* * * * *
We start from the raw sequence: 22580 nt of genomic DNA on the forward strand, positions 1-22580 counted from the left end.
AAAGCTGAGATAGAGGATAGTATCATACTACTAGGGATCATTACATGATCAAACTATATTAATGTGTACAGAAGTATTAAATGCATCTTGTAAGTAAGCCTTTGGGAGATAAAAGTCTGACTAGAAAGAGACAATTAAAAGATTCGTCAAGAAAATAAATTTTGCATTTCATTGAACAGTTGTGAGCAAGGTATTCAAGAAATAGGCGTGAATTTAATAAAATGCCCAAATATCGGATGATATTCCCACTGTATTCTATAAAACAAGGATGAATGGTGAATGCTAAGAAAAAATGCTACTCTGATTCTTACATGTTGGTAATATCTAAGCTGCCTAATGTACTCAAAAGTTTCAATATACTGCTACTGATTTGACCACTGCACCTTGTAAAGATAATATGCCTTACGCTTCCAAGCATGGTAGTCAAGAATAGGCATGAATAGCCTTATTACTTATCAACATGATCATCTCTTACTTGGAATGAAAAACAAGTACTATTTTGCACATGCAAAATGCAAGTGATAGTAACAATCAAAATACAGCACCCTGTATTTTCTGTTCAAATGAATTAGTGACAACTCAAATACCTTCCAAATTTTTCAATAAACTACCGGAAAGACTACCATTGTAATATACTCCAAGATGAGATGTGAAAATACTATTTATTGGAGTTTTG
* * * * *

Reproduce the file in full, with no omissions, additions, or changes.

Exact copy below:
We start from the raw sequence: 22580 nt of genomic DNA on the forward strand, positions 1-22580 counted from the left end.
AAAGCTGAGATAGAGGATAGTATCATACTACTAGGGATCATTACATGATCAAACTATATTAATGTGTACAGAAGTATTAAATGCATCTTGTAAGTAAGCCTTTGGGAGATAAAAGTCTGACTAGAAAGAGACAATTAAAAGATTCGTCAAGAAAATAAATTTTGCATTTCATTGAACAGTTGTGAGCAAGGTATTCAAGAAATAGGCGTGAATTTAATAAAATGCCCAAATATCGGATGATATTCCCACTGTATTCTATAAAACAAGGATGAATGGTGAATGCTAAGAAAAAATGCTACTCTGATTCTTACATGTTGGTAATATCTAAGCTGCCTAATGTACTCAAAAGTTTCAATATACTGCTACTGATTTGACCACTGCACCTTGTAAAGATAATATGCCTTACGCTTCCAAGCATGGTAGTCAAGAATAGGCATGAATAGCCTTATTACTTATCAACATGATCATCTCTTACTTGGAATGAAAAACAAGTACTATTTTGCACATGCAAAATGCAAGTGATAGTAACAATCAAAATACAGCACCCTGTATTTTCTGTTCAAATGAATTAGTGACAACTCAAATACCTTCCAAATTTTTCAATAAACTACCGGAAAGACTACCATTGTAATATACTCCAAGATGAGATGTGAAAATACTATTTATTGGAGTTTTG